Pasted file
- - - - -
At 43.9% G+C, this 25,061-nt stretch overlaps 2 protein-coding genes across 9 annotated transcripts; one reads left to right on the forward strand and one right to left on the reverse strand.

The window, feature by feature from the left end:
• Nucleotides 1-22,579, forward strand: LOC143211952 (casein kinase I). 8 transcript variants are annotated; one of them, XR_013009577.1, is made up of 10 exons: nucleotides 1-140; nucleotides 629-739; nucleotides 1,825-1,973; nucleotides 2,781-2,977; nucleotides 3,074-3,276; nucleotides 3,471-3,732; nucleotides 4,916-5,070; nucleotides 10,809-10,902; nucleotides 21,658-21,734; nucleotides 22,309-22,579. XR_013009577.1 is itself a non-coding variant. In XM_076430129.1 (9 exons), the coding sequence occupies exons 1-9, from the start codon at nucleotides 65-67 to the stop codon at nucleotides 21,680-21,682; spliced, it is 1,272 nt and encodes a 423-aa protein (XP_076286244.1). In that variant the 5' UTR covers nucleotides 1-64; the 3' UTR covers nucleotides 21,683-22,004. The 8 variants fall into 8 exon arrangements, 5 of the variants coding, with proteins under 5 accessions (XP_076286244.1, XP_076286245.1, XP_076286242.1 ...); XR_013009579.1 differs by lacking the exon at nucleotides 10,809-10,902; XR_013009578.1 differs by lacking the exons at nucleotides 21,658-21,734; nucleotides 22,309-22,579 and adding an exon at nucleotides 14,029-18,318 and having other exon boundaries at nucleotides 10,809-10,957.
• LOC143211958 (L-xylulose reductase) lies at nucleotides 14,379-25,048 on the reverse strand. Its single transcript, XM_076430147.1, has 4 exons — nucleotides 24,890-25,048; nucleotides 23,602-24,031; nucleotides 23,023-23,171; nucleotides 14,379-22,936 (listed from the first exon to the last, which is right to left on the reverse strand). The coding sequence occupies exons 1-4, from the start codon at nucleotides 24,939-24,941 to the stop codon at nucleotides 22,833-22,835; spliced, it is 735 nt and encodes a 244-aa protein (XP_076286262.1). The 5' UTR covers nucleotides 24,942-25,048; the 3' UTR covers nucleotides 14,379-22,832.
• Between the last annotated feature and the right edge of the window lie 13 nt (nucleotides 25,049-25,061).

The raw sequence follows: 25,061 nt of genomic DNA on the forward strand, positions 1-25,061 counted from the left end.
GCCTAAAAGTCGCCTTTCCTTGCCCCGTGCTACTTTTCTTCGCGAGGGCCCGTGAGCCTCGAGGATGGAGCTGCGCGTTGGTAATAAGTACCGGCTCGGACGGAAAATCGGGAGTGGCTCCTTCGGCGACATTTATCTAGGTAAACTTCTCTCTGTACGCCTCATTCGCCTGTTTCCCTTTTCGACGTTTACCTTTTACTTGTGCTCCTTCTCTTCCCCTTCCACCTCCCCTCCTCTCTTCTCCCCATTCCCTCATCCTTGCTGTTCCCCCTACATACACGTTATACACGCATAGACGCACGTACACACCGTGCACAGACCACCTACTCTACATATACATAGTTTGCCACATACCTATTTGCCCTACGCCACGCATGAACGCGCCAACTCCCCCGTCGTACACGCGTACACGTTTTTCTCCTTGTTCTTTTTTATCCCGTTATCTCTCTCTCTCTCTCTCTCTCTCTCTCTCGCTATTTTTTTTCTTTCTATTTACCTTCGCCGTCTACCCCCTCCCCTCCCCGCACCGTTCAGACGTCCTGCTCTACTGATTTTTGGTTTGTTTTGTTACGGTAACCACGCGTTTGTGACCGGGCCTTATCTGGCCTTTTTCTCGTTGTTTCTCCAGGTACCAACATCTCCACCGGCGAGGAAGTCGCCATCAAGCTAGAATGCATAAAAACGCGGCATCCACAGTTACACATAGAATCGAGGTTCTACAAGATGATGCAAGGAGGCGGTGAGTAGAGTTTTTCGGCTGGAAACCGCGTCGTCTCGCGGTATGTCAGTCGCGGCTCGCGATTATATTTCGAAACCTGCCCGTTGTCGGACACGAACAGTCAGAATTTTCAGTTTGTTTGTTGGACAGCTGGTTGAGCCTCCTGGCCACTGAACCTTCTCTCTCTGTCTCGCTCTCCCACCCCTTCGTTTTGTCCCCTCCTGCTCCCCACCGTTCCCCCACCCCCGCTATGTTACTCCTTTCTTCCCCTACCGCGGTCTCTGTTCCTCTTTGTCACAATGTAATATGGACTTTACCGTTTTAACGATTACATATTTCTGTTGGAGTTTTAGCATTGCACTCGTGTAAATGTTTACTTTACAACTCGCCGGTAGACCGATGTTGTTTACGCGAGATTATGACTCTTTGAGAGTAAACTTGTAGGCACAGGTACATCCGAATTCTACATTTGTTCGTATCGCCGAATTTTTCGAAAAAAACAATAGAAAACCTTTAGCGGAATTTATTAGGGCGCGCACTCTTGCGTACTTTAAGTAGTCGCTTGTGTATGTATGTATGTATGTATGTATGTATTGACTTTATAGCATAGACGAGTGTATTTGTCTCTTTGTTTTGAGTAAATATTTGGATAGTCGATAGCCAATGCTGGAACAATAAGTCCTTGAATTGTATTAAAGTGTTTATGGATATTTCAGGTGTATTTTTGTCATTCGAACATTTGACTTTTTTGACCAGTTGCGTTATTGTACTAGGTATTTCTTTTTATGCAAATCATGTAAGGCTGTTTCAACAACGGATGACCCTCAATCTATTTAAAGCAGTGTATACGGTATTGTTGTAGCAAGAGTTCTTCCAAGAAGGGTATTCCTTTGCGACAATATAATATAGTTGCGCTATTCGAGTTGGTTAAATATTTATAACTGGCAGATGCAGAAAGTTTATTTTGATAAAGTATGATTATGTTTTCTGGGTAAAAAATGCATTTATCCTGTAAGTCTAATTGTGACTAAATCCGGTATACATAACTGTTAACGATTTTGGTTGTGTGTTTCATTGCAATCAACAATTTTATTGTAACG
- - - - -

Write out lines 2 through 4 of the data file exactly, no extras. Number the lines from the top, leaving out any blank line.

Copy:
The window, feature by feature from the left end:
• Nucleotides 1-22,579, forward strand: LOC143211952 (casein kinase I). 8 transcript variants are annotated; one of them, XR_013009577.1, is made up of 10 exons: nucleotides 1-140; nucleotides 629-739; nucleotides 1,825-1,973; nucleotides 2,781-2,977; nucleotides 3,074-3,276; nucleotides 3,471-3,732; nucleotides 4,916-5,070; nucleotides 10,809-10,902; nucleotides 21,658-21,734; nucleotides 22,309-22,579. XR_013009577.1 is itself a non-coding variant. In XM_076430129.1 (9 exons), the coding sequence occupies exons 1-9, from the start codon at nucleotides 65-67 to the stop codon at nucleotides 21,680-21,682; spliced, it is 1,272 nt and encodes a 423-aa protein (XP_076286244.1). In that variant the 5' UTR covers nucleotides 1-64; the 3' UTR covers nucleotides 21,683-22,004. The 8 variants fall into 8 exon arrangements, 5 of the variants coding, with proteins under 5 accessions (XP_076286244.1, XP_076286245.1, XP_076286242.1 ...); XR_013009579.1 differs by lacking the exon at nucleotides 10,809-10,902; XR_013009578.1 differs by lacking the exons at nucleotides 21,658-21,734; nucleotides 22,309-22,579 and adding an exon at nucleotides 14,029-18,318 and having other exon boundaries at nucleotides 10,809-10,957.
• LOC143211958 (L-xylulose reductase) lies at nucleotides 14,379-25,048 on the reverse strand. Its single transcript, XM_076430147.1, has 4 exons — nucleotides 24,890-25,048; nucleotides 23,602-24,031; nucleotides 23,023-23,171; nucleotides 14,379-22,936 (listed from the first exon to the last, which is right to left on the reverse strand). The coding sequence occupies exons 1-4, from the start codon at nucleotides 24,939-24,941 to the stop codon at nucleotides 22,833-22,835; spliced, it is 735 nt and encodes a 244-aa protein (XP_076286262.1). The 5' UTR covers nucleotides 24,942-25,048; the 3' UTR covers nucleotides 14,379-22,832.